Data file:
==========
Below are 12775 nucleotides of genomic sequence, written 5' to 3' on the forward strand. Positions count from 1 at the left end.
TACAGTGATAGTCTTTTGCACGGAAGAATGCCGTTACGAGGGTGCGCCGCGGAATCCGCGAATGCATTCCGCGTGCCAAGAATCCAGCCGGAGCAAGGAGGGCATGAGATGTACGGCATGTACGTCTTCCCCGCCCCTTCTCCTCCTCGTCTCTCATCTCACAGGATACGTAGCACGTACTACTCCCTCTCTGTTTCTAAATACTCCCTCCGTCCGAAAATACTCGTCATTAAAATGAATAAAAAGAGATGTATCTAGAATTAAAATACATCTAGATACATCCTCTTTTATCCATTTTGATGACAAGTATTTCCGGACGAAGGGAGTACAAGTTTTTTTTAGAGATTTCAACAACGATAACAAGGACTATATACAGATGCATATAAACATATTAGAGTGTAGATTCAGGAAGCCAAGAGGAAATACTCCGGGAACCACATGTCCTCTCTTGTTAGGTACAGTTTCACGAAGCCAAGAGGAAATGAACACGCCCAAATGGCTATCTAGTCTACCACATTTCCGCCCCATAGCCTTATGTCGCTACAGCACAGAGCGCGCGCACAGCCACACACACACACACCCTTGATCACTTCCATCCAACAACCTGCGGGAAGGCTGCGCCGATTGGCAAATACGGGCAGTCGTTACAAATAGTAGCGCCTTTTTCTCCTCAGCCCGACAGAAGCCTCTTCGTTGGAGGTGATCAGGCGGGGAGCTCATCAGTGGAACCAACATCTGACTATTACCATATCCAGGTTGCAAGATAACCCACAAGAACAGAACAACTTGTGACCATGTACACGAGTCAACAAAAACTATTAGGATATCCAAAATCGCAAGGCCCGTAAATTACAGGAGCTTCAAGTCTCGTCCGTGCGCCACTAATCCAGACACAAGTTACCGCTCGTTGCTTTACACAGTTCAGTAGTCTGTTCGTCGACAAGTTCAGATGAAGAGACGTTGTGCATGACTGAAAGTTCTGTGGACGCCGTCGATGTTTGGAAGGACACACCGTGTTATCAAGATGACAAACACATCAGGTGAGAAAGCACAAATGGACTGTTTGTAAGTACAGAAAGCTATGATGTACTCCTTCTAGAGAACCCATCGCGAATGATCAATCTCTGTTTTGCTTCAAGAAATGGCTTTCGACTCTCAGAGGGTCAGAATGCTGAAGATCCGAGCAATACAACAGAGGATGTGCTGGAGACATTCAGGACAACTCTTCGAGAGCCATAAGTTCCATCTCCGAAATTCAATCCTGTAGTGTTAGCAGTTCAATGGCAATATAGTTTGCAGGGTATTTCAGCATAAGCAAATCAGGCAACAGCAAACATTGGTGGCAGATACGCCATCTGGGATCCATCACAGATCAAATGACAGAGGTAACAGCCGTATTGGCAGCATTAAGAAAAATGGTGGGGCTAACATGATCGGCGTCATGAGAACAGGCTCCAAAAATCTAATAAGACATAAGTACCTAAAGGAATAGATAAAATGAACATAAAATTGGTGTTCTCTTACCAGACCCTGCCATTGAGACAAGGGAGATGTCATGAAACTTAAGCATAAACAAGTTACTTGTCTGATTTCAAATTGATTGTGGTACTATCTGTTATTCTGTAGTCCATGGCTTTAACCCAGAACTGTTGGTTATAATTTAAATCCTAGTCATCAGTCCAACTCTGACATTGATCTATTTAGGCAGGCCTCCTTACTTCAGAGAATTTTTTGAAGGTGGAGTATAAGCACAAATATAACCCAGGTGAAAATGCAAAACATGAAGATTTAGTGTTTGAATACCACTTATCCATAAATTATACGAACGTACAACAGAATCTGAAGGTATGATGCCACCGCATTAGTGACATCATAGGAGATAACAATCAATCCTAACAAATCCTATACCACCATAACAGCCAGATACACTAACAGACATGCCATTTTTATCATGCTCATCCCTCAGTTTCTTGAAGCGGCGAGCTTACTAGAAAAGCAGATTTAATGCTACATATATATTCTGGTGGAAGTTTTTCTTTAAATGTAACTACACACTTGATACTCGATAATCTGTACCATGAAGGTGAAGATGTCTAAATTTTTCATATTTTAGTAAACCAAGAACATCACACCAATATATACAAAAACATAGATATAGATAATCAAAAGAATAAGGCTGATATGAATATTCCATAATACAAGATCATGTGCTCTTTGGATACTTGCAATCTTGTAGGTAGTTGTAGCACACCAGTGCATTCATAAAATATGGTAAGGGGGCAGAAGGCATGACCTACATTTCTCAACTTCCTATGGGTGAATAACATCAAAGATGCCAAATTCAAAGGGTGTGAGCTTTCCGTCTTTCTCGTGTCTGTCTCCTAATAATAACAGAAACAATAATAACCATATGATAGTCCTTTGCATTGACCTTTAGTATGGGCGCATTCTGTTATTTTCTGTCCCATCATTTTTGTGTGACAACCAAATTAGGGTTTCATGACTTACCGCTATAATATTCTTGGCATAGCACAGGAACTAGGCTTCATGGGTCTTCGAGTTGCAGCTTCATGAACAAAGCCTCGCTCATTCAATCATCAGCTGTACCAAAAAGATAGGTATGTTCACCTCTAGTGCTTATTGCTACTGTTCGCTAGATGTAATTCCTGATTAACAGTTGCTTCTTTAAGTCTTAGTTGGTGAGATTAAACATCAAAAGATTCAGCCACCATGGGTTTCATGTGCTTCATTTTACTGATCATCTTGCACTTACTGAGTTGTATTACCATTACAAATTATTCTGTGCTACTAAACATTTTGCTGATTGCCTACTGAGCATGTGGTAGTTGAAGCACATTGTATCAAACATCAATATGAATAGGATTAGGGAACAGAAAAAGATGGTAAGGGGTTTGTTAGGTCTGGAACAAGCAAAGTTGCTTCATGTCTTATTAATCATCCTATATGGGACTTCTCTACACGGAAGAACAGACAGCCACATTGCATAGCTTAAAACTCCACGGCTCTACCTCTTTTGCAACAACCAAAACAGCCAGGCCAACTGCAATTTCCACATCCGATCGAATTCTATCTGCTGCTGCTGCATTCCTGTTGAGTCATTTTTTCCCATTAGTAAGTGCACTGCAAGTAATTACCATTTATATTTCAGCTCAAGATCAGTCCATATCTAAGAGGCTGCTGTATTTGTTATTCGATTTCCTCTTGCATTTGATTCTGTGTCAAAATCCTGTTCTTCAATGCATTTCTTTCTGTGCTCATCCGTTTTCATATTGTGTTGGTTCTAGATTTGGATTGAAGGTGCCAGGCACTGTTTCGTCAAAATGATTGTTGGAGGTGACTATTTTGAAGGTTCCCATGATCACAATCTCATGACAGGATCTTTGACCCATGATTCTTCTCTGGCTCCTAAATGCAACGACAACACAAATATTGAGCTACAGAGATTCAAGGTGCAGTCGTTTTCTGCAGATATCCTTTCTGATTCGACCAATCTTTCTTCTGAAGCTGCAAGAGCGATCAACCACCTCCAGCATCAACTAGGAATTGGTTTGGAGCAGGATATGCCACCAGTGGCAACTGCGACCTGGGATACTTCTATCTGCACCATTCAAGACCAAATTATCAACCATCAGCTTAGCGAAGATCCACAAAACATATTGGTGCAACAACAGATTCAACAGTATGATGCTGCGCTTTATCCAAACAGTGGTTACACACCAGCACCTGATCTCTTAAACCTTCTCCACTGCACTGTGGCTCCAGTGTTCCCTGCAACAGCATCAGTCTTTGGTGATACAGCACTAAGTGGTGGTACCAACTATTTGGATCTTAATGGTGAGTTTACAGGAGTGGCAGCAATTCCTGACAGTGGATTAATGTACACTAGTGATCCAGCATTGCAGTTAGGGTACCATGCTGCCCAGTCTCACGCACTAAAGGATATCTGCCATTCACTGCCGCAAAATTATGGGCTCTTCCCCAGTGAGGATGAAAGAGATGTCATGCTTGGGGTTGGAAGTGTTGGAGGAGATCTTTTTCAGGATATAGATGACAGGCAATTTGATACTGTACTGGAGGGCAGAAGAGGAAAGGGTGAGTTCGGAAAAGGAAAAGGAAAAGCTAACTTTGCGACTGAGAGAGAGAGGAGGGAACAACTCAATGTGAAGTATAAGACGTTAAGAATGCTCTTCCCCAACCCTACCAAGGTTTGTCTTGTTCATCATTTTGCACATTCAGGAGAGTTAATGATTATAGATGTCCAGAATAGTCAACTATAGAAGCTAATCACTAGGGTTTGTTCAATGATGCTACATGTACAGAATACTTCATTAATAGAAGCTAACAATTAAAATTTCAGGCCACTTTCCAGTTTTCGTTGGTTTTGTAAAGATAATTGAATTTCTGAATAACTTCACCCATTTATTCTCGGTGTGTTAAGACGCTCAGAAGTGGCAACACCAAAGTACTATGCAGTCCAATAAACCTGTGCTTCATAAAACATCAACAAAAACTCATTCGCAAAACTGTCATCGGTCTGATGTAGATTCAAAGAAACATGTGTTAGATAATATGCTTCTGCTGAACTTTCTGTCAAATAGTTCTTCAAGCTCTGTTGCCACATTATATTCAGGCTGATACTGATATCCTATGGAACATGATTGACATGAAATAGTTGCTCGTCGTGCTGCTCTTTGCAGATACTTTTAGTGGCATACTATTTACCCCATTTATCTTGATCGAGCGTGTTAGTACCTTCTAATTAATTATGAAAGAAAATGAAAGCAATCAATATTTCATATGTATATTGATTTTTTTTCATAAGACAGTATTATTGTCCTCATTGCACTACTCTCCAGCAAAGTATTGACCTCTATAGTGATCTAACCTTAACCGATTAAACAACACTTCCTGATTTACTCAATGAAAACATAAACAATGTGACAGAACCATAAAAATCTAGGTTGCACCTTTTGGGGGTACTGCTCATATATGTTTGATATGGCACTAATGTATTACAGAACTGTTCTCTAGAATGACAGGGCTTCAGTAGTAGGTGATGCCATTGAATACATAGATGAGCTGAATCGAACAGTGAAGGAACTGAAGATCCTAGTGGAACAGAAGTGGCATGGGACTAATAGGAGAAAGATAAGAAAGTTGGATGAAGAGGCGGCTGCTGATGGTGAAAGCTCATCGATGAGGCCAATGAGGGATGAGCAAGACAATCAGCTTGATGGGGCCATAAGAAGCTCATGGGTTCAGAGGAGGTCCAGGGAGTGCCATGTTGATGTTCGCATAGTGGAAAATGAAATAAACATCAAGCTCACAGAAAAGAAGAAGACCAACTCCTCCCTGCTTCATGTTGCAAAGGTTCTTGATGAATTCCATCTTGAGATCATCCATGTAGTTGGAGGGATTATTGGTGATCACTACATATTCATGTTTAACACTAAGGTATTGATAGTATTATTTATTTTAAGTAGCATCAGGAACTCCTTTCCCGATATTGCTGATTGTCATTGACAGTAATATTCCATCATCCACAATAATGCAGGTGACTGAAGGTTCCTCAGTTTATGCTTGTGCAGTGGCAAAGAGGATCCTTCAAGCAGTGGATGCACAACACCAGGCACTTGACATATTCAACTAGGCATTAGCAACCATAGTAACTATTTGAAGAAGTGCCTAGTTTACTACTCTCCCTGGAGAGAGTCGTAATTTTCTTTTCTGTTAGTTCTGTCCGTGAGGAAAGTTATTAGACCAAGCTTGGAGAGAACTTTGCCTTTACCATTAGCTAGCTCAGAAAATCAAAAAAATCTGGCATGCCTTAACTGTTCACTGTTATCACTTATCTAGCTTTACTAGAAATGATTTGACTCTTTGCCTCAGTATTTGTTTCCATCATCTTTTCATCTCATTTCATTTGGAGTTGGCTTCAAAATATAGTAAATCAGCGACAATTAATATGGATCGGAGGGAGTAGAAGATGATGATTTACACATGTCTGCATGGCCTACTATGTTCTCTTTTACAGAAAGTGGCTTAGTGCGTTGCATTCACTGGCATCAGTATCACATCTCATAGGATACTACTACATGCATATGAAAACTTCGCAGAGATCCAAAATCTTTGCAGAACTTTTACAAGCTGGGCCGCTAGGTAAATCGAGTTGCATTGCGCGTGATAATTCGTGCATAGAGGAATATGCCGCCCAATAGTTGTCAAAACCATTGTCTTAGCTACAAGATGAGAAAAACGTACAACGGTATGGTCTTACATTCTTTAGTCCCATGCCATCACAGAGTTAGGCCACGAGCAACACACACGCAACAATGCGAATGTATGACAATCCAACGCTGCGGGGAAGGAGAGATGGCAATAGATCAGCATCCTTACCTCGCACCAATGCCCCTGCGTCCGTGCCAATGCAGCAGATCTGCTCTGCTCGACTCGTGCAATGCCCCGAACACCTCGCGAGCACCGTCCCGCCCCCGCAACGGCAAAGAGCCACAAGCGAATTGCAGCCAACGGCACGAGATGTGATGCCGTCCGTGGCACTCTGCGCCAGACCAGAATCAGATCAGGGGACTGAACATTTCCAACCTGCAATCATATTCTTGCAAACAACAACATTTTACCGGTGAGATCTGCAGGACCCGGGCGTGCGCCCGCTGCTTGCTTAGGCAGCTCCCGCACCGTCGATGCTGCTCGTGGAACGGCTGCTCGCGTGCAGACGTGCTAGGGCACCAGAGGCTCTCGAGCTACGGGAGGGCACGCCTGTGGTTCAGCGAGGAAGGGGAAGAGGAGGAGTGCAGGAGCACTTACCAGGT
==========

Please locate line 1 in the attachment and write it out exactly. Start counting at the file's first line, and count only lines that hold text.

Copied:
Below are 12775 nucleotides of genomic sequence, written 5' to 3' on the forward strand. Positions count from 1 at the left end.